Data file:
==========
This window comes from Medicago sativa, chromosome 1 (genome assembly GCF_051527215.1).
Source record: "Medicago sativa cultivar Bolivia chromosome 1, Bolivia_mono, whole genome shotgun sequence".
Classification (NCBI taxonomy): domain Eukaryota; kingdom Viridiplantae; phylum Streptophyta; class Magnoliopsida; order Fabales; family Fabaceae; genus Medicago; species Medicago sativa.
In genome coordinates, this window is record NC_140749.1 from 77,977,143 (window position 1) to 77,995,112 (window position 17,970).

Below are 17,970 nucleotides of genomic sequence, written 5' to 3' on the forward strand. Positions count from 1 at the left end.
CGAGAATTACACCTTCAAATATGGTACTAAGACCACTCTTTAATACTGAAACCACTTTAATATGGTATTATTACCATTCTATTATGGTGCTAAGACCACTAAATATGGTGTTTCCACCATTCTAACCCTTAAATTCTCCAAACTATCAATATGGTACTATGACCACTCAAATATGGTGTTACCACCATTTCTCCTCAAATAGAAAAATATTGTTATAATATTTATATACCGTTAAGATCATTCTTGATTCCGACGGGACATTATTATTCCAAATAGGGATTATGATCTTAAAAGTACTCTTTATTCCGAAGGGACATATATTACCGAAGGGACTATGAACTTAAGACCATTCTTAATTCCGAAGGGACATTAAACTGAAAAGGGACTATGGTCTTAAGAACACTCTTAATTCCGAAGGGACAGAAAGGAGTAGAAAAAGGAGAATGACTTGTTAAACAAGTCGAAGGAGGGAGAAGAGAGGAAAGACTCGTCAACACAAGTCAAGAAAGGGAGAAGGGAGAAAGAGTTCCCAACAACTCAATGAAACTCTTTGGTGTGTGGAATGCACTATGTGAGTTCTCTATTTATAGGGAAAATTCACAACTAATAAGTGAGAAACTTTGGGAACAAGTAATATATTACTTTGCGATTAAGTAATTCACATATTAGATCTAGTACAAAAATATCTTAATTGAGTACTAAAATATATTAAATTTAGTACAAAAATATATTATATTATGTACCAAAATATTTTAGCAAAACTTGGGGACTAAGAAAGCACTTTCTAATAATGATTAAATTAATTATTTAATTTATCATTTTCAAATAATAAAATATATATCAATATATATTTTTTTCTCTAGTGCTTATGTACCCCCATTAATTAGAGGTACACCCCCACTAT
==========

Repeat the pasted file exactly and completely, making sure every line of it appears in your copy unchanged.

This window comes from Medicago sativa, chromosome 1 (genome assembly GCF_051527215.1).
Source record: "Medicago sativa cultivar Bolivia chromosome 1, Bolivia_mono, whole genome shotgun sequence".
Classification (NCBI taxonomy): domain Eukaryota; kingdom Viridiplantae; phylum Streptophyta; class Magnoliopsida; order Fabales; family Fabaceae; genus Medicago; species Medicago sativa.
In genome coordinates, this window is record NC_140749.1 from 77,977,143 (window position 1) to 77,995,112 (window position 17,970).

Below are 17,970 nucleotides of genomic sequence, written 5' to 3' on the forward strand. Positions count from 1 at the left end.
CGAGAATTACACCTTCAAATATGGTACTAAGACCACTCTTTAATACTGAAACCACTTTAATATGGTATTATTACCATTCTATTATGGTGCTAAGACCACTAAATATGGTGTTTCCACCATTCTAACCCTTAAATTCTCCAAACTATCAATATGGTACTATGACCACTCAAATATGGTGTTACCACCATTTCTCCTCAAATAGAAAAATATTGTTATAATATTTATATACCGTTAAGATCATTCTTGATTCCGACGGGACATTATTATTCCAAATAGGGATTATGATCTTAAAAGTACTCTTTATTCCGAAGGGACATATATTACCGAAGGGACTATGAACTTAAGACCATTCTTAATTCCGAAGGGACATTAAACTGAAAAGGGACTATGGTCTTAAGAACACTCTTAATTCCGAAGGGACAGAAAGGAGTAGAAAAAGGAGAATGACTTGTTAAACAAGTCGAAGGAGGGAGAAGAGAGGAAAGACTCGTCAACACAAGTCAAGAAAGGGAGAAGGGAGAAAGAGTTCCCAACAACTCAATGAAACTCTTTGGTGTGTGGAATGCACTATGTGAGTTCTCTATTTATAGGGAAAATTCACAACTAATAAGTGAGAAACTTTGGGAACAAGTAATATATTACTTTGCGATTAAGTAATTCACATATTAGATCTAGTACAAAAATATCTTAATTGAGTACTAAAATATATTAAATTTAGTACAAAAATATATTATATTATGTACCAAAATATTTTAGCAAAACTTGGGGACTAAGAAAGCACTTTCTAATAATGATTAAATTAATTATTTAATTTATCATTTTCAAATAATAAAATATATATCAATATATATTTTTTTCTCTAGTGCTTATGTACCCCCATTAATTAGAGGTACACCCCCACTAT